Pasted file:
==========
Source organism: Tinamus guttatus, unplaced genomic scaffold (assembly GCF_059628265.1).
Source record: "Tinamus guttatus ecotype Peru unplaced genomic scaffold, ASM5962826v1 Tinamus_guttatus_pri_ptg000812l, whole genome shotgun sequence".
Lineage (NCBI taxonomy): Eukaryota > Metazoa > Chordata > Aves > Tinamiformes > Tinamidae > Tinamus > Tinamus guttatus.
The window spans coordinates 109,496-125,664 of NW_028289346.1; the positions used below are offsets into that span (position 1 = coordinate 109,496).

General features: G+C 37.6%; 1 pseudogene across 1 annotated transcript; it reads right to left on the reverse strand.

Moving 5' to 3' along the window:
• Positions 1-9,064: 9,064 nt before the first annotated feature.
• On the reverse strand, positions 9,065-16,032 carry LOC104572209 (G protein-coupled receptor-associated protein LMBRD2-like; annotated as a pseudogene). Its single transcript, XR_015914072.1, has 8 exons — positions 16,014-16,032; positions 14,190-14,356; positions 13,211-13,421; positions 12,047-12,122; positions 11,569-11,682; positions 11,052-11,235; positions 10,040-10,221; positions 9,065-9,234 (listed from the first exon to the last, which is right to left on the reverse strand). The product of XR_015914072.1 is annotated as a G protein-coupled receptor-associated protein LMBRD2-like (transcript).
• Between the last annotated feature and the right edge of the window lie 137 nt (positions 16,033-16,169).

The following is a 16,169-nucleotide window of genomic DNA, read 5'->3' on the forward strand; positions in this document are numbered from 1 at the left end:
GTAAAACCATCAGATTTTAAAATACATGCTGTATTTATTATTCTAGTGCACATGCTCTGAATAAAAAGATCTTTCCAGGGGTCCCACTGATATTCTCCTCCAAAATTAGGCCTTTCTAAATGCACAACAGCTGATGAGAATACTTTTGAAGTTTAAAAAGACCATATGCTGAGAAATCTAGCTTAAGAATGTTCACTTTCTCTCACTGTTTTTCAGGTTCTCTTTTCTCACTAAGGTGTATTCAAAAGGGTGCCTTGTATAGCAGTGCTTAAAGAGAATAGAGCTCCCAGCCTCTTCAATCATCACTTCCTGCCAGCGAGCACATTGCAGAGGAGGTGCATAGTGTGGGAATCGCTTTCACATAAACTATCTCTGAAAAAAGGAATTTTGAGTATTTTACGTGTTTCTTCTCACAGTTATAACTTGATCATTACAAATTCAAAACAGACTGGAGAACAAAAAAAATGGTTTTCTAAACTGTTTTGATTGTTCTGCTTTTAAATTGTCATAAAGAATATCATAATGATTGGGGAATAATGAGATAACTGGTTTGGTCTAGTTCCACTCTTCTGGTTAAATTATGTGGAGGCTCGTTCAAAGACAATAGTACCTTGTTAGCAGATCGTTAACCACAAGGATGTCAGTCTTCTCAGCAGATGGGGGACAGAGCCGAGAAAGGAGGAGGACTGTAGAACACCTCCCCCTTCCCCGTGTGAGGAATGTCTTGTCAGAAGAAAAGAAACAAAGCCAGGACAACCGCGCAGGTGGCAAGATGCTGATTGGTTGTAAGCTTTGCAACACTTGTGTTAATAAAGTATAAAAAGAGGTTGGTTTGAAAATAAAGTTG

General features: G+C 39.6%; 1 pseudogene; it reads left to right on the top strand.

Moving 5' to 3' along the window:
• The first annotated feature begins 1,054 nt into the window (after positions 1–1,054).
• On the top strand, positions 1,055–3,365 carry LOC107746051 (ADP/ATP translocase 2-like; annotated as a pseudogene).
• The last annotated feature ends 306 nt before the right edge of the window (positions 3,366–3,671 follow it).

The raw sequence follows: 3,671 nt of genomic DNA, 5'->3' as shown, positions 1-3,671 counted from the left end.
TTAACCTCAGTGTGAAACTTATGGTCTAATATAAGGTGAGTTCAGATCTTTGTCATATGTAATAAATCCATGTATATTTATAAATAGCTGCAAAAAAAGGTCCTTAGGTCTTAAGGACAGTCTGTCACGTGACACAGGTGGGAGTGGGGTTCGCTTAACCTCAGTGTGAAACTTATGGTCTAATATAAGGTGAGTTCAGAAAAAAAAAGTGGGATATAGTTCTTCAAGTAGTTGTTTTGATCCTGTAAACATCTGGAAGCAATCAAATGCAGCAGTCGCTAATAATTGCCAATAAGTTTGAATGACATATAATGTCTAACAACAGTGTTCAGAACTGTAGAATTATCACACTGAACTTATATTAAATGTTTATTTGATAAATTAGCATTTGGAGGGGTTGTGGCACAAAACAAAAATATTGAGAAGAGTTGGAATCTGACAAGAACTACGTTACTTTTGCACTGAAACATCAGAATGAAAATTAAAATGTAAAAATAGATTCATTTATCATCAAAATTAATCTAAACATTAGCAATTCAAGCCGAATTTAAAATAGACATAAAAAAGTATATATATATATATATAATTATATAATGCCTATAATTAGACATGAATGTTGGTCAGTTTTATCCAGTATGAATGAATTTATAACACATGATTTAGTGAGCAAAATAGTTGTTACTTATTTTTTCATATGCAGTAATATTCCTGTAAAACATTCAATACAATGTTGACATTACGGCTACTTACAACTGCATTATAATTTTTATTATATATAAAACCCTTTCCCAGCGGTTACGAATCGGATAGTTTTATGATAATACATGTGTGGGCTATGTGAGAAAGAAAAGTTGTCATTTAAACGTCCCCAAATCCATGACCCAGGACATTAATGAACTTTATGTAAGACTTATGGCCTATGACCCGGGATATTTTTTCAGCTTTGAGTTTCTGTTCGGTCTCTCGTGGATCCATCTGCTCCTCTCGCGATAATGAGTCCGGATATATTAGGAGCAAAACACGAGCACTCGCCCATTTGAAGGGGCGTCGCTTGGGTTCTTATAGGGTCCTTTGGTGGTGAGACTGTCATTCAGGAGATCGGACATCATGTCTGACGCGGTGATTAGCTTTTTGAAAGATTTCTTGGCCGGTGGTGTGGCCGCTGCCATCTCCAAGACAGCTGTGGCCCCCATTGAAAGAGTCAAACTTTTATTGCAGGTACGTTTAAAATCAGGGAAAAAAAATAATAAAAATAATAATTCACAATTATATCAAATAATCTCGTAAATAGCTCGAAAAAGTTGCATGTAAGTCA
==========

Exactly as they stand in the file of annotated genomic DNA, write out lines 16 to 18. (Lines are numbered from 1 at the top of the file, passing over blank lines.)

• The last annotated feature ends 306 nt before the right edge of the window (positions 3,366–3,671 follow it).

The raw sequence follows: 3,671 nt of genomic DNA, 5'->3' as shown, positions 1-3,671 counted from the left end.
TTAACCTCAGTGTGAAACTTATGGTCTAATATAAGGTGAGTTCAGATCTTTGTCATATGTAATAAATCCATGTATATTTATAAATAGCTGCAAAAAAAGGTCCTTAGGTCTTAAGGACAGTCTGTCACGTGACACAGGTGGGAGTGGGGTTCGCTTAACCTCAGTGTGAAACTTATGGTCTAATATAAGGTGAGTTCAGAAAAAAAAAGTGGGATATAGTTCTTCAAGTAGTTGTTTTGATCCTGTAAACATCTGGAAGCAATCAAATGCAGCAGTCGCTAATAATTGCCAATAAGTTTGAATGACATATAATGTCTAACAACAGTGTTCAGAACTGTAGAATTATCACACTGAACTTATATTAAATGTTTATTTGATAAATTAGCATTTGGAGGGGTTGTGGCACAAAACAAAAATATTGAGAAGAGTTGGAATCTGACAAGAACTACGTTACTTTTGCACTGAAACATCAGAATGAAAATTAAAATGTAAAAATAGATTCATTTATCATCAAAATTAATCTAAACATTAGCAATTCAAGCCGAATTTAAAATAGACATAAAAAAGTATATATATATATATATAATTATATAATGCCTATAATTAGACATGAATGTTGGTCAGTTTTATCCAGTATGAATGAATTTATAACACATGATTTAGTGAGCAAAATAGTTGTTACTTATTTTTTCATATGCAGTAATATTCCTGTAAAACATTCAATACAATGTTGACATTACGGCTACTTACAACTGCATTATAATTTTTATTATATATAAAACCCTTTCCCAGCGGTTACGAATCGGATAGTTTTATGATAATACATGTGTGGGCTATGTGAGAAAGAAAAGTTGTCATTTAAACGTCCCCAAATCCATGACCCAGGACATTAATGAACTTTATGTAAGACTTATGGCCTATGACCCGGGATATTTTTTCAGCTTTGAGTTTCTGTTCGGTCTCTCGTGGATCCATCTGCTCCTCTCGCGATAATGAGTCCGGATATATTAGGAGCAAAACACGAGCACTCGCCCATTTGAAGGGGCGTCGCTTGGGTTCTTATAGGGTCCTTTGGTGGTGAGACTGTCATTCAGGAGATCGGACATCATGTCTGACGCGGTGATTAGCTTTTTGAAAGATTTCTTGGCCGGTGGTGTGGCCGCTGCCATCTCCAAGACAGCTGTGGCCCCCATTGAAAGAGTCAAACTTTTATTGCAGGTACGTTTAAAATCAGGGAAAAAAAATAATAAAAATAATAATTCACAATTATATCAAATAATCTCGTAAATAGCTCGAAAAAGTTGCATGTAAGTCA